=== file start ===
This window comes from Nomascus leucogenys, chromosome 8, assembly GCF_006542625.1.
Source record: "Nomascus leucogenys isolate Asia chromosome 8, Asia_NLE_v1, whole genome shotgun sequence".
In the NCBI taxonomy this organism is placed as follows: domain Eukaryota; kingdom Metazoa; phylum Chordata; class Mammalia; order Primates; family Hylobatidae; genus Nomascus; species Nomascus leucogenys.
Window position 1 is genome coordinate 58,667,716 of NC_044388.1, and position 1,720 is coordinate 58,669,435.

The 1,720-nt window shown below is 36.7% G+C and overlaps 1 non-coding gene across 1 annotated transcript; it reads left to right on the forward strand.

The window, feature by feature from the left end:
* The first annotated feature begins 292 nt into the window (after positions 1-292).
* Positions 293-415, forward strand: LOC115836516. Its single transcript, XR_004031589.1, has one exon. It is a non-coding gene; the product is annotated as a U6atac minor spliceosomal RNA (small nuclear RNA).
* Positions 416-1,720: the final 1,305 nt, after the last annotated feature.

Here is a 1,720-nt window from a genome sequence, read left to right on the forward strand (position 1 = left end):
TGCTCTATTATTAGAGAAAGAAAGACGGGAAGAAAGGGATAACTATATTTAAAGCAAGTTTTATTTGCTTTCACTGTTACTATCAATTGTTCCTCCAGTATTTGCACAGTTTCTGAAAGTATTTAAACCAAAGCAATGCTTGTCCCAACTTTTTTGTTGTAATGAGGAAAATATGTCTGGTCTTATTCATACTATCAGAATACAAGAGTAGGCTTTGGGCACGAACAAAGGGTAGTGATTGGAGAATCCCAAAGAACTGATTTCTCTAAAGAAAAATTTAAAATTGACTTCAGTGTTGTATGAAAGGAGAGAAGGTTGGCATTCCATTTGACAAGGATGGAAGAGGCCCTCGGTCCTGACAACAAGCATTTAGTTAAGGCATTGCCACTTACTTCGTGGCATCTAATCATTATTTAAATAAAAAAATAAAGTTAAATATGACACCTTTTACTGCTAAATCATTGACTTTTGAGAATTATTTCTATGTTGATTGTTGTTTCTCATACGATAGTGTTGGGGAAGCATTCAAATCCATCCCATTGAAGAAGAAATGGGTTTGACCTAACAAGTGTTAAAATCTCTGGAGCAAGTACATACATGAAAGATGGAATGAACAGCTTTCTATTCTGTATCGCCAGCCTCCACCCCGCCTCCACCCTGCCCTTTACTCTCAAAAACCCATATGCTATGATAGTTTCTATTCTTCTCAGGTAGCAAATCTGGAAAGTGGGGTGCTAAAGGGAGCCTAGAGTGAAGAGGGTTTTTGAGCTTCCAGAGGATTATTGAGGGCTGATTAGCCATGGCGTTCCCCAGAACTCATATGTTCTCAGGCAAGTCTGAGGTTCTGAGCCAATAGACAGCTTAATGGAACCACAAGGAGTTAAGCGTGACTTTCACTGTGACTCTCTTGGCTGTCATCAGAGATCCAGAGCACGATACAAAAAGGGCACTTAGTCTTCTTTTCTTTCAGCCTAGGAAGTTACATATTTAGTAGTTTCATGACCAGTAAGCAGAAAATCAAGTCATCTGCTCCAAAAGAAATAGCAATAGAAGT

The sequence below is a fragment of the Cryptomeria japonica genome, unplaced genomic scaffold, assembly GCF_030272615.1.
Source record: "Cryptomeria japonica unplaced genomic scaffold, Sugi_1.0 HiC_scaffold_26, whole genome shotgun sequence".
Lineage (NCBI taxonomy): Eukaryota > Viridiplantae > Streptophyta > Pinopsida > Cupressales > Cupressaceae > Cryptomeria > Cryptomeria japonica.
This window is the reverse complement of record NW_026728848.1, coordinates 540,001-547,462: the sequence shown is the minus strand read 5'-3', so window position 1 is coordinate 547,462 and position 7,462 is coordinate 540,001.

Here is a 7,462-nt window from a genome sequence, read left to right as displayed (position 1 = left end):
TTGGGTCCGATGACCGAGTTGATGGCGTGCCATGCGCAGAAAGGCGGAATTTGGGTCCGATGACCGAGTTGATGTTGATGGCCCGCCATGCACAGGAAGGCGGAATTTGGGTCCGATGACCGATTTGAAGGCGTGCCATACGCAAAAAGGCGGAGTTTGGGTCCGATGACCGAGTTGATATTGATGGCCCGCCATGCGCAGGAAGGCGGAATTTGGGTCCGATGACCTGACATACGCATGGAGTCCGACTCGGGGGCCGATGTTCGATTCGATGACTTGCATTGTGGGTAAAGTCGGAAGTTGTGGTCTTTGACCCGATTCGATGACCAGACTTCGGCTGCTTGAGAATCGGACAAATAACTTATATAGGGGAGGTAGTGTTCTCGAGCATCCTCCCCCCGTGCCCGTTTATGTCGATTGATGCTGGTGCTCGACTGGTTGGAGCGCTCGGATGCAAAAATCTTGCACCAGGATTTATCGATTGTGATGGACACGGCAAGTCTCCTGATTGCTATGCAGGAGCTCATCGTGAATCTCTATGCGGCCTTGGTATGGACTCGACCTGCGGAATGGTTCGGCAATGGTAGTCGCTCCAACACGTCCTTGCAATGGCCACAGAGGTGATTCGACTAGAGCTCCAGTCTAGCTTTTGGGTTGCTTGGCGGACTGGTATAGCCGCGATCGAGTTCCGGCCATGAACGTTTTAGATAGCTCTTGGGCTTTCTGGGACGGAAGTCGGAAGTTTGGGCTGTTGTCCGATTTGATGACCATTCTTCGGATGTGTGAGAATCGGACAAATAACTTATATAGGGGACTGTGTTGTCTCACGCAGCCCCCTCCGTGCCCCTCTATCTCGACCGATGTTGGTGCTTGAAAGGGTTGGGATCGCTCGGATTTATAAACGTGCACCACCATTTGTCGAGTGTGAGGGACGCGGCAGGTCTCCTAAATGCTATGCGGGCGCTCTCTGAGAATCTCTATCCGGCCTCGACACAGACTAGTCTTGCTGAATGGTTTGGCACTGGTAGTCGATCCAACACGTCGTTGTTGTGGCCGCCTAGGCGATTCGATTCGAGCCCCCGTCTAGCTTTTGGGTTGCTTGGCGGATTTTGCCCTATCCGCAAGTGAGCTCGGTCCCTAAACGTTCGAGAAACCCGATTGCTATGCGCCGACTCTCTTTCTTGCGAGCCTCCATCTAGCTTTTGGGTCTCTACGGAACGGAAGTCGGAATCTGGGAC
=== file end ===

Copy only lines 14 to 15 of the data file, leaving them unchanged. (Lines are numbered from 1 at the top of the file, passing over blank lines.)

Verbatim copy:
Lineage (NCBI taxonomy): Eukaryota > Viridiplantae > Streptophyta > Pinopsida > Cupressales > Cupressaceae > Cryptomeria > Cryptomeria japonica.
This window is the reverse complement of record NW_026728848.1, coordinates 540,001-547,462: the sequence shown is the minus strand read 5'-3', so window position 1 is coordinate 547,462 and position 7,462 is coordinate 540,001.